Everyone hopes that with a map. a GPS and a Guide Dog you can't get lost even if you are blind. But you can and my route map to the Paralympics in Rio led to a cul de sac.
When I returned to the United Kingdom to compete to regain a place on the British Para Dressage team I thought I knew the direction I was heading in. Having trained hard and having had my International medical classification from the International Federation Equestrian (FEI) granted, I knew that in my Grade 3 they demanded I wear a blindfold. This I felt was unethical, as it meant that in order to be allowed to compete, blind riders had to take on a greater handicap than they already had. It is very rare to be black blind.. I have lost 90%of my vision and most blind people, like myself, have a residue of light sensitivity which is our day and night and an axis upon which our other senses calibrate our surroundings. It was also dangerous as Dressage is the only Para sport that involves another animal -In this case 650 kilos of muscle and a mind of its own.
But I had come to train as there was a loophole. Blind riders could compete against other riders with far less severe handicaps in Grade 4 and not wear a Blindfold. So voila problem solved. But then in January 2015, ,two thirds of the way through the Olympic cycle ,blind riders were told that this loophole was closed. I could only compete if I agreed to wear the Blindfold. Extraordinarily blind riders only make up 8 of the 180 international competitors in Grade 3. Dressage is the one sport where different disabilities of the same severity are placed in the same category. Rightly all other disabled competitors are given aids to maximise their ability and security, only blind riders were being disabled and endangered further.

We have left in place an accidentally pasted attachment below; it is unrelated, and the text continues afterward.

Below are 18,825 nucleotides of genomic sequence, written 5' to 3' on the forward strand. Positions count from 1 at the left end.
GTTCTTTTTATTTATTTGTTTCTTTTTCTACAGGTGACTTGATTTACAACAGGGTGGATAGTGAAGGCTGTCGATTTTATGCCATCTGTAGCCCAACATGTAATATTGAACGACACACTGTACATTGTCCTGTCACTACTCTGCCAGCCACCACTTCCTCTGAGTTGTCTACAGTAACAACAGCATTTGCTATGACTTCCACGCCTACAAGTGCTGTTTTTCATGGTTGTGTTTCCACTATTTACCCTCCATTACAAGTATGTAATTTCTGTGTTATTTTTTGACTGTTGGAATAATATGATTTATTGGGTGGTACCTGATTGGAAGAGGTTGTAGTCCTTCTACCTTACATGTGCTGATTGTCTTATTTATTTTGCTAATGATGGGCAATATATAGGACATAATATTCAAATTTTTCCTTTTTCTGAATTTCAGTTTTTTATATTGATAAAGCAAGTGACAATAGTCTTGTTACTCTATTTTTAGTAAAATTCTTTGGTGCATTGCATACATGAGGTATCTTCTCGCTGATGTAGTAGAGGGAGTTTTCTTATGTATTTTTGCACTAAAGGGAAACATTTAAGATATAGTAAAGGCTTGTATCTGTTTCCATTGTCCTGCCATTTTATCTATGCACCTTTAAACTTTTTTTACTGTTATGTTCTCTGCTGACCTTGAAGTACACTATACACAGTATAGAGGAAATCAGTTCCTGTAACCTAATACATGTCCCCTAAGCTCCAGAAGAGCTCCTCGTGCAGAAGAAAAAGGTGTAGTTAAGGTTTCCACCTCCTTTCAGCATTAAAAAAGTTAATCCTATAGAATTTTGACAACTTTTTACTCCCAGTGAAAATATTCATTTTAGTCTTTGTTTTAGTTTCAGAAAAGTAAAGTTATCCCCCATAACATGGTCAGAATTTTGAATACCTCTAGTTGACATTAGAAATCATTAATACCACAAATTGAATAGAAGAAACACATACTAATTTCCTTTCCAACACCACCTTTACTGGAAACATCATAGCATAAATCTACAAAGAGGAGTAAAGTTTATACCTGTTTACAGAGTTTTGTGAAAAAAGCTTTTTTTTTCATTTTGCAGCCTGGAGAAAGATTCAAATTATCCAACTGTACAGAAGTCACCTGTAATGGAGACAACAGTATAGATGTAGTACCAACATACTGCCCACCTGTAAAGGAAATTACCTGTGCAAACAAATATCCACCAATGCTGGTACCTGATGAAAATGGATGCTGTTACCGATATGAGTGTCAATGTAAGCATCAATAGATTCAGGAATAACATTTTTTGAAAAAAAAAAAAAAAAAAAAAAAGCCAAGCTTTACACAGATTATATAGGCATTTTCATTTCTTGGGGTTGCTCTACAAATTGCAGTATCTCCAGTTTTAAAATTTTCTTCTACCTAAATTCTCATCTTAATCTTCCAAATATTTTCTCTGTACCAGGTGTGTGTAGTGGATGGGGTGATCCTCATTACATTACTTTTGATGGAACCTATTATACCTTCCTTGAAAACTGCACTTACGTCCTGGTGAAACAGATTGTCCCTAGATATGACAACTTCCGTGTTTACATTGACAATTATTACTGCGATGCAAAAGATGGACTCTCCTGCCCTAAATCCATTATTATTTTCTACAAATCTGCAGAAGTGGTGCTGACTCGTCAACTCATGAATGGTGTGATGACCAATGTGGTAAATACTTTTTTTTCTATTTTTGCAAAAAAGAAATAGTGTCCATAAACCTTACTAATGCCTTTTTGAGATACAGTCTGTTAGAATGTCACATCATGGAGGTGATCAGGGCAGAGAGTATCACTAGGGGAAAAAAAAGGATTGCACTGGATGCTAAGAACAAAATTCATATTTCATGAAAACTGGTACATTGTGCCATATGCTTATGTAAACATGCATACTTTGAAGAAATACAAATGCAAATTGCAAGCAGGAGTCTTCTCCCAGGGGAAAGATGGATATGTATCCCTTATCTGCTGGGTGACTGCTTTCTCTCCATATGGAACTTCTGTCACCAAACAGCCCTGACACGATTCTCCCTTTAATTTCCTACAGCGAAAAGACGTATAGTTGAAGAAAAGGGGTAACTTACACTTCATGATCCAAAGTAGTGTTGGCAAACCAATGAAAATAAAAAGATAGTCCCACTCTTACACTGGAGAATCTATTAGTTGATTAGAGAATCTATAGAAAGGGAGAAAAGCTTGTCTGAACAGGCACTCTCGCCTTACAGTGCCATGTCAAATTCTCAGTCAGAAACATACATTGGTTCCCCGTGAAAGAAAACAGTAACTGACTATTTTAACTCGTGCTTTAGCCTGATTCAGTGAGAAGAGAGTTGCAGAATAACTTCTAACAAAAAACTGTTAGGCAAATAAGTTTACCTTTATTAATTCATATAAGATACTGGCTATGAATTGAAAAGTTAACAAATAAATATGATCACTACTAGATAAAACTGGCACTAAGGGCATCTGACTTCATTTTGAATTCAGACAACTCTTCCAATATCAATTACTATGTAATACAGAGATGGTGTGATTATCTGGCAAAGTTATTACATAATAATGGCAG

I was angry, frustrated and sad but there was only one thing to do - get the rule changed. Thus the Beat the Blindfold Campaign was born. I had not really realised how big the challenge was but the response worldwide was incredible. I had suddenly given a voice to blind riders around the world and also found that I was helping sighted people understand what being blind means.
Over 4 million people watched the 3 minute film that went with the campaign and many people helped to bring pressure to have the rule changed. Three days before the Paralympic opening I heard a whisper that the blindfold will be struck out of Dressage competitions and its ratification will take place in November. It is a bitter sweet success but I have learned so much from the experience. I am now competing against able-bodied riders at Inter 1 which the highest level that any blind rider in the world has attained. But more importantly I have learnt that if your cause is just people will support you and that eventually all ruling bodies will listen if enough pressure is brought to bear.
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